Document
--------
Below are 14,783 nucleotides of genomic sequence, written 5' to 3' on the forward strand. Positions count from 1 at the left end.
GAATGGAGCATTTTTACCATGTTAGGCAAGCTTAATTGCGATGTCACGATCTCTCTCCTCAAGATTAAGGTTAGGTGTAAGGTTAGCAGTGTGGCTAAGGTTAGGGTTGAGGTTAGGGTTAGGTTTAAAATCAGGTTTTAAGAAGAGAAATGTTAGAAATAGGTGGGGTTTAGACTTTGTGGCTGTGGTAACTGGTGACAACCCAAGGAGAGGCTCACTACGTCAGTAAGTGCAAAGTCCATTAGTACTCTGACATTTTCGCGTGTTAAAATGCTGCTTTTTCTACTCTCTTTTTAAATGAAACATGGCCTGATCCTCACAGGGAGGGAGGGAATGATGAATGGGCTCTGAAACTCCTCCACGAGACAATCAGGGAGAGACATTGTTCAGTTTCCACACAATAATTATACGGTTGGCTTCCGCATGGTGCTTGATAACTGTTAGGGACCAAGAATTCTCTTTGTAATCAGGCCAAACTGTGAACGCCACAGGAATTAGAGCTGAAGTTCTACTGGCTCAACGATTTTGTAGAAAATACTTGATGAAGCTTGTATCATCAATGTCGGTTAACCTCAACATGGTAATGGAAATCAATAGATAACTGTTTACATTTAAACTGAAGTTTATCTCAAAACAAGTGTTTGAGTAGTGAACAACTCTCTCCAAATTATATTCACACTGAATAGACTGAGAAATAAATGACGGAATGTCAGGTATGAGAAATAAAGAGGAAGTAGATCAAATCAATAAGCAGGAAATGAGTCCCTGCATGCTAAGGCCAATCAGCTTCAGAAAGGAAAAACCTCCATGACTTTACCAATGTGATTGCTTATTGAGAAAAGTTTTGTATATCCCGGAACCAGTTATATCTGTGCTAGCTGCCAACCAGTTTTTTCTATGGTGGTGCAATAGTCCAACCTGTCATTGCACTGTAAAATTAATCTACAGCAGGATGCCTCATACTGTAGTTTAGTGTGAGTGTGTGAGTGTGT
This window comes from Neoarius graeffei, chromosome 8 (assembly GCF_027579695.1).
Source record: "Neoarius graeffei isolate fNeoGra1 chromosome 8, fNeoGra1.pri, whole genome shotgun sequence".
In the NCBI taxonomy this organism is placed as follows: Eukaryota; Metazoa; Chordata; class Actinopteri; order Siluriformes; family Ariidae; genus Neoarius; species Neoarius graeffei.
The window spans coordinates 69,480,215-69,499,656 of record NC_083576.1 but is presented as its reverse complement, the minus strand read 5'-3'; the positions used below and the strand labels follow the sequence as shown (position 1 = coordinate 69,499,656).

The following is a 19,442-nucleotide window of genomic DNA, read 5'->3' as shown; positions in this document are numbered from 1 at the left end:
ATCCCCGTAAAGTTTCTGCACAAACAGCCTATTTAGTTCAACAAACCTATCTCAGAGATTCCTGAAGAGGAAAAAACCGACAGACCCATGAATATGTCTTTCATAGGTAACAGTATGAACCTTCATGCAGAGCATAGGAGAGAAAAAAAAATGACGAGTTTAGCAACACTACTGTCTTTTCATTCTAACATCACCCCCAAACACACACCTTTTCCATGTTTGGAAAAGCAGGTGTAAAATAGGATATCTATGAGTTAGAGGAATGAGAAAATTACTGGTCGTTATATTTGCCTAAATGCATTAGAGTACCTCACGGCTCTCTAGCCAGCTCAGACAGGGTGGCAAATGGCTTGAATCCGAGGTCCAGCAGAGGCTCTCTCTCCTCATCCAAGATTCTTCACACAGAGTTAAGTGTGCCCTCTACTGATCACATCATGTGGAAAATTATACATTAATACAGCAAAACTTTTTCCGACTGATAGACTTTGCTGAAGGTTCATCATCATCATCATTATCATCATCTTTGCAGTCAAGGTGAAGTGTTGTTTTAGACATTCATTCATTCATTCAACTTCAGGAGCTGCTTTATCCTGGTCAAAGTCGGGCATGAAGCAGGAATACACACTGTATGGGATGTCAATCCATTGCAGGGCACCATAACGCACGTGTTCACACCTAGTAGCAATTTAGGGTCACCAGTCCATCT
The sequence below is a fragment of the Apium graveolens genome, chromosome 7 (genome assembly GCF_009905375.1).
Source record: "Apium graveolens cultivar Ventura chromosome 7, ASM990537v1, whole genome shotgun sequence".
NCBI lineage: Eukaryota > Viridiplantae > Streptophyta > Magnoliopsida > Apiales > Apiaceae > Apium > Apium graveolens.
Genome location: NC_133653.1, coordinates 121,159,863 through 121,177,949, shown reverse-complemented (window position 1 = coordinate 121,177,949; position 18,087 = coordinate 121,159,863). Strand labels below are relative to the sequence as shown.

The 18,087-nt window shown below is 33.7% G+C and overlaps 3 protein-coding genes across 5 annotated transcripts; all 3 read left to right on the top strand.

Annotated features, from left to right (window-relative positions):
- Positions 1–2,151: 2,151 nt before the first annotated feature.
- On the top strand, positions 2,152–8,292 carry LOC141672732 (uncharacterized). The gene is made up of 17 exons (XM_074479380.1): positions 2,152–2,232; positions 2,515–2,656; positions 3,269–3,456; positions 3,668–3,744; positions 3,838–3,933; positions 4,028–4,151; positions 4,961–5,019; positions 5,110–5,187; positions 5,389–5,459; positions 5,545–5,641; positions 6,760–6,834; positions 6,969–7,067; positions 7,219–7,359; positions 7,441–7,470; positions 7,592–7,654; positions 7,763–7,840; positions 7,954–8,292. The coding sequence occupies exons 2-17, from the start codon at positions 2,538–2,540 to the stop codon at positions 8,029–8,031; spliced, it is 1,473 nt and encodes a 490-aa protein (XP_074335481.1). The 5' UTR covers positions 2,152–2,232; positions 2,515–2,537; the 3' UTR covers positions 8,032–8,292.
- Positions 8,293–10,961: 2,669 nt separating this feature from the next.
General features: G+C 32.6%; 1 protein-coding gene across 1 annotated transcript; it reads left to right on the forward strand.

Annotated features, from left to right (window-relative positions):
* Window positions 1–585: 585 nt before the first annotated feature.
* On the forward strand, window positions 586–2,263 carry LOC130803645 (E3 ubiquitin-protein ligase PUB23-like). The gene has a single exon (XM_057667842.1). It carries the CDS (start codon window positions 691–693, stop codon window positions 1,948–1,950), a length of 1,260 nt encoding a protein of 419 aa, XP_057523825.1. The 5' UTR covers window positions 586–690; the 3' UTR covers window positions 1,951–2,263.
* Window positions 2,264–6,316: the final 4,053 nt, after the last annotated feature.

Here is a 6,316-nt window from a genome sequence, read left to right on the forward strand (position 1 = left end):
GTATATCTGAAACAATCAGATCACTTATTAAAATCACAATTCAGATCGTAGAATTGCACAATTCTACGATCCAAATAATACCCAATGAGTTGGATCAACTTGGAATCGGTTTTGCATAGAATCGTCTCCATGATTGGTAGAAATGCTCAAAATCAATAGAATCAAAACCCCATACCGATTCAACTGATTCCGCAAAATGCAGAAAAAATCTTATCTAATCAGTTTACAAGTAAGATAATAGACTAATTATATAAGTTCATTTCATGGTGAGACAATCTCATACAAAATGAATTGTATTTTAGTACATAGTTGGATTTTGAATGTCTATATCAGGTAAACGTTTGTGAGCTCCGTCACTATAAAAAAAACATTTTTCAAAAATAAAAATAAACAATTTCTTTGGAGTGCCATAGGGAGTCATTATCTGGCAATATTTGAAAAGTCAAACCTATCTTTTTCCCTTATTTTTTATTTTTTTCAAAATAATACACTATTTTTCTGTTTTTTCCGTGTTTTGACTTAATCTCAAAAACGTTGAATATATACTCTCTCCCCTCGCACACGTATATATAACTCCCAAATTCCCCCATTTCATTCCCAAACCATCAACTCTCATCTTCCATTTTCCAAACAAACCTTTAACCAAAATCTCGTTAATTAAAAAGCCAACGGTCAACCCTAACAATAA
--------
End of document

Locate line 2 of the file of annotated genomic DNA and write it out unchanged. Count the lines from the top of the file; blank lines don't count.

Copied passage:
GAATGGAGCATTTTTACCATGTTAGGCAAGCTTAATTGCGATGTCACGATCTCTCTCCTCAAGATTAAGGTTAGGTGTAAGGTTAGCAGTGTGGCTAAGGTTAGGGTTGAGGTTAGGGTTAGGTTTAAAATCAGGTTTTAAGAAGAGAAATGTTAGAAATAGGTGGGGTTTAGACTTTGTGGCTGTGGTAACTGGTGACAACCCAAGGAGAGGCTCACTACGTCAGTAAGTGCAAAGTCCATTAGTACTCTGACATTTTCGCGTGTTAAAATGCTGCTTTTTCTACTCTCTTTTTAAATGAAACATGGCCTGATCCTCACAGGGAGGGAGGGAATGATGAATGGGCTCTGAAACTCCTCCACGAGACAATCAGGGAGAGACATTGTTCAGTTTCCACACAATAATTATACGGTTGGCTTCCGCATGGTGCTTGATAACTGTTAGGGACCAAGAATTCTCTTTGTAATCAGGCCAAACTGTGAACGCCACAGGAATTAGAGCTGAAGTTCTACTGGCTCAACGATTTTGTAGAAAATACTTGATGAAGCTTGTATCATCAATGTCGGTTAACCTCAACATGGTAATGGAAATCAATAGATAACTGTTTACATTTAAACTGAAGTTTATCTCAAAACAAGTGTTTGAGTAGTGAACAACTCTCTCCAAATTATATTCACACTGAATAGACTGAGAAATAAATGACGGAATGTCAGGTATGAGAAATAAAGAGGAAGTAGATCAAATCAATAAGCAGGAAATGAGTCCCTGCATGCTAAGGCCAATCAGCTTCAGAAAGGAAAAACCTCCATGACTTTACCAATGTGATTGCTTATTGAGAAAAGTTTTGTATATCCCGGAACCAGTTATATCTGTGCTAGCTGCCAACCAGTTTTTTCTATGGTGGTGCAATAGTCCAACCTGTCATTGCACTGTAAAATTAATCTACAGCAGGATGCCTCATACTGTAGTTTAGTGTGAGTGTGTGAGTGTGT